The red dog days of spring: Tours back open at Maxwell Wildlife Refuge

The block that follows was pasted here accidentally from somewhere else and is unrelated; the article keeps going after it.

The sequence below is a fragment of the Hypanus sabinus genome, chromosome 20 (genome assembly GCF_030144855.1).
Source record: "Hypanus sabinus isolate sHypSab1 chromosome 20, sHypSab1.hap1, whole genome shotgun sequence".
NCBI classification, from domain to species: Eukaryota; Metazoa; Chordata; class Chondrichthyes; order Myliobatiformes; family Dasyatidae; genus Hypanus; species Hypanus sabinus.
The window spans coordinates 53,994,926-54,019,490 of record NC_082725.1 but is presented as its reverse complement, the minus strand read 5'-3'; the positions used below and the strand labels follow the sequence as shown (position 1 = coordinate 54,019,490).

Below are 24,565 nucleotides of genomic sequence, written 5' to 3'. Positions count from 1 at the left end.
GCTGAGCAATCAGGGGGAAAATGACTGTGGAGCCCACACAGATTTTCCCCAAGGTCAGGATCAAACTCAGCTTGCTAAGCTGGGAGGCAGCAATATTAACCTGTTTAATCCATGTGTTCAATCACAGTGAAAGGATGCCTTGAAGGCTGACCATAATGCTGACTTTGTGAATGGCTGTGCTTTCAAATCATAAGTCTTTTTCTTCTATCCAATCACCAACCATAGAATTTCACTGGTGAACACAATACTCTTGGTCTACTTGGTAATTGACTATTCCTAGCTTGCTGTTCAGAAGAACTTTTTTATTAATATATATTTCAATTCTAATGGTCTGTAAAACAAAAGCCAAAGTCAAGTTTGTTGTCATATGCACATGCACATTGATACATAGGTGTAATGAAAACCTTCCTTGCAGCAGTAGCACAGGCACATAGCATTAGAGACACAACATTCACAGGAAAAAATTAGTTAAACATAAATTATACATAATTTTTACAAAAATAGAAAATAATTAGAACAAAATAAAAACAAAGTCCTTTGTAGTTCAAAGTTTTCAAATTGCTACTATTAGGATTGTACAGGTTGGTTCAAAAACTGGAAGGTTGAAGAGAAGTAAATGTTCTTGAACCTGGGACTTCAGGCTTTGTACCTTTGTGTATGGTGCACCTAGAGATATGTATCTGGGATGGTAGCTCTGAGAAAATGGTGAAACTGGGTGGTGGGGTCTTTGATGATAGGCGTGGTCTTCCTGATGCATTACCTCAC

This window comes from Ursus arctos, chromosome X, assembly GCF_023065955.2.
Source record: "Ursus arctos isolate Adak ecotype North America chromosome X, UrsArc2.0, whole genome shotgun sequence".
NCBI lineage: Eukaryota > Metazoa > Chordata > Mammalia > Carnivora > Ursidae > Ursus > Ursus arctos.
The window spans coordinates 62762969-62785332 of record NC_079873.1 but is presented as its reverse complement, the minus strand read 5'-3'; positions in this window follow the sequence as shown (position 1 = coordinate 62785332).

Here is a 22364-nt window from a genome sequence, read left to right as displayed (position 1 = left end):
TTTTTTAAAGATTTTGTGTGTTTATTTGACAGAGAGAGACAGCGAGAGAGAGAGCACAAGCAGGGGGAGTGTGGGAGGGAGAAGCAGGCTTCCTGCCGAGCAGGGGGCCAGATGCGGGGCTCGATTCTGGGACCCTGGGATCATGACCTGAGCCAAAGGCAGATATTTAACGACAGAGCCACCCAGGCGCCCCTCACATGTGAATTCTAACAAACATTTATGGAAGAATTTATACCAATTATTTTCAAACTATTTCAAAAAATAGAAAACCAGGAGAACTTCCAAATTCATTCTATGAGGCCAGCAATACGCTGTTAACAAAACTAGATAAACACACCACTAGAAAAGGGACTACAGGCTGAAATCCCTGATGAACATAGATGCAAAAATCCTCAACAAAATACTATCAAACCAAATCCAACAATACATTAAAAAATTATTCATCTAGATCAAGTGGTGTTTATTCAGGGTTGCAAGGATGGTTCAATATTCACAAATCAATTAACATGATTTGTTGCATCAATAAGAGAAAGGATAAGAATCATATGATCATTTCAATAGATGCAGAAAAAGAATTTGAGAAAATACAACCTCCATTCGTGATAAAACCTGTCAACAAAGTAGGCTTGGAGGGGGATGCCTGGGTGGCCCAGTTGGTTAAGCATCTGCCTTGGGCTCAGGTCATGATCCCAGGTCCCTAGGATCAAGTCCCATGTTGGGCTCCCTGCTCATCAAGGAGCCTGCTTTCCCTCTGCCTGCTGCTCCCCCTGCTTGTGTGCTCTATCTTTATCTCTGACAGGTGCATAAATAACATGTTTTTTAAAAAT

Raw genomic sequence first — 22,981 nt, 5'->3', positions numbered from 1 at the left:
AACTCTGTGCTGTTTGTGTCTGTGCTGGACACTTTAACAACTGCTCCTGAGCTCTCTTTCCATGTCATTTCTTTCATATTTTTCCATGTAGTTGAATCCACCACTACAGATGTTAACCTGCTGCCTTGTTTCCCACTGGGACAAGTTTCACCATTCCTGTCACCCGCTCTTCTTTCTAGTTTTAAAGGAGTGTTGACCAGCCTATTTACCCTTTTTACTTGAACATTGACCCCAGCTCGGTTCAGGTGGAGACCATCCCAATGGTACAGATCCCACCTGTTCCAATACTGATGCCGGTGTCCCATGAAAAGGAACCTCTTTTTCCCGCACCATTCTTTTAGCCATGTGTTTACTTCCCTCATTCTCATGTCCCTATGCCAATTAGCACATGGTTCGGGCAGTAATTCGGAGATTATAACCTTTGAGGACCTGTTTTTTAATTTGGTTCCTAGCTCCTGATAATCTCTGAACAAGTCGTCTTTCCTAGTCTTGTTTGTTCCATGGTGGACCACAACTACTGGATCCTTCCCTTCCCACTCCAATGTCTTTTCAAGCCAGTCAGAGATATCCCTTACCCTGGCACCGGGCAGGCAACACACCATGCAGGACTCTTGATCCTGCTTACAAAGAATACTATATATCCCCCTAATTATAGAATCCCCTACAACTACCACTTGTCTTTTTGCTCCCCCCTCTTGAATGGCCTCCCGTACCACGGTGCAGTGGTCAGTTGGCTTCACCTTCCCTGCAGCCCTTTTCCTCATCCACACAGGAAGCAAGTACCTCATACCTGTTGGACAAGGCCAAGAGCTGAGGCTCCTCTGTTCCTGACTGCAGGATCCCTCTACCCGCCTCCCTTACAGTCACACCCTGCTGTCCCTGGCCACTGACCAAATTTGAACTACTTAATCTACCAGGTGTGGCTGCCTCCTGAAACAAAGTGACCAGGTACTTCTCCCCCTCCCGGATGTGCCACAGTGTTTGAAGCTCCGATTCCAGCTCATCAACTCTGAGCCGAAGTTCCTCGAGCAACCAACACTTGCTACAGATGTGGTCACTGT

While not the dog days of summer, there are red dogs aplenty at Maxwell Wildlife Refuge. With tours reopening, residents once again have the opportunity to visit the reserve and observe dozens of baby bison born on the reserve in the past weeks. Betty Redden, Friends of Maxwell director and president of the Board of Friends of Maxwell, said the baby bison tour last Saturday was one of the most well-attended she has seen as a volunteer, with just shy of 100 visitors between the two-time slots. “I was in shock. This is the largest revenue we’ve had with this particular tour. People were receptive. The gift shop, I’ve never seen so many people buy so many of those little stuffed bison,” she said. Redden said the isolation of COVID and the waning pandemic may be driving people to get out more. “I don’t know if everyone was euphoric they were able to get out and about, and everyone’s ready to do something. I was amazed. It was phenomenal, and we were really blessed,” she said. Tour guide and long-time volunteer and photographer Ken Stafford noted the baby bison tour on Saturday was filled in just 24 hours from reservations opening, and an extra tram was pulled from storage to accommodate visitors. Stafford said there was an enthusiasm on Saturday that was palpable. “It’s exciting for us as volunteers. There was excitement about what was going on, to see the baby bison. It was evident with all the people that stayed around after the first tram and second tram asking questions. We had a lot of fun,” he said. Stafford added, as a photographer, he saw many photo enthusiasts “all want to see what they’ve taken pictures of. Everyone wants to get the best picture.” The loaded trams, photo comparisons, along with the engagement during and after the tours, Stafford said, “It was a relief to be coming back to some reasonable semblance of life before 2020.” Bison, which breed in July, traditionally calve in March and April through early June. “But it depends on the quality of grasses. They breed better when they have quality nutrition. We’ve had babies as early as St. Patrick’s Day,” Redden said. In a typical year, between 50 and 60 calves are born on the reserve. Keeping a close eye on calving also helps with herd management, as older cows tend to have irregular breeding cycles and can drop calves in late fall and winter, with a much lower survival rate for the babies. “In the winter, the cows don’t have enough protein in their milk, so the babies essentially starve to death,” Stafford said. To prevent starvation, cows with late calves are sometimes sold as pairs at the November bison auction. Redden said bison calves are “cute” for a short period of time, as “everything grows terrifically fast on the prairie.” Born at between 25 and 30 pounds, bison calves are walking within an hour and begin to look like small adults with horns and humps by six months old. By one year old, calves weigh 15 times their birth weight. Stafford said giving tours is not just about seeing prairie animals as they live now on the reserve. “You can come out and see something extraordinary, as it was 200 years ago,” he said. Stafford said being able to see bison at all is a privilege, as the species was down to fewer than 100 individuals, split between Yellowstone and the Bronx Zoo, just over a century ago. “It’s about being able to get visitors out there. This is our roots. There’s so much history in the area. It’s not just the bison and the elk. It is a showcase of history,” Redden said. The Maxwell Refuge sits between the Santa Fe and Chisholm Trails, and near Coronado Heights. Redden and Stafford said the history of the area immediately surrounding Maxwell is a complex and brutal mix of Native Peoples, colonialism, international trade, agriculture, and preservation. “Our narrators don’t have a canned presentation. They’re full of different information, and we have different types of tours; there is something for everyone out here,” Redden said. “If you’re a historian, there’s more history here than almost anywhere else in the central states. If you’re a naturalist, there’s a nice area to work with plants and animals. If you’re a photographer and have a passion for taking pictures. We have people from all walks of life, teachers, engineers, ranchers,” Stafford said. Maxwell Bison Tours Reservations required Contact: Minimum of 10 per tour (can include combined small groups) Cost per person: $15 Private tram rental: $150 Tour days: Tuesday, Thursday, Saturday

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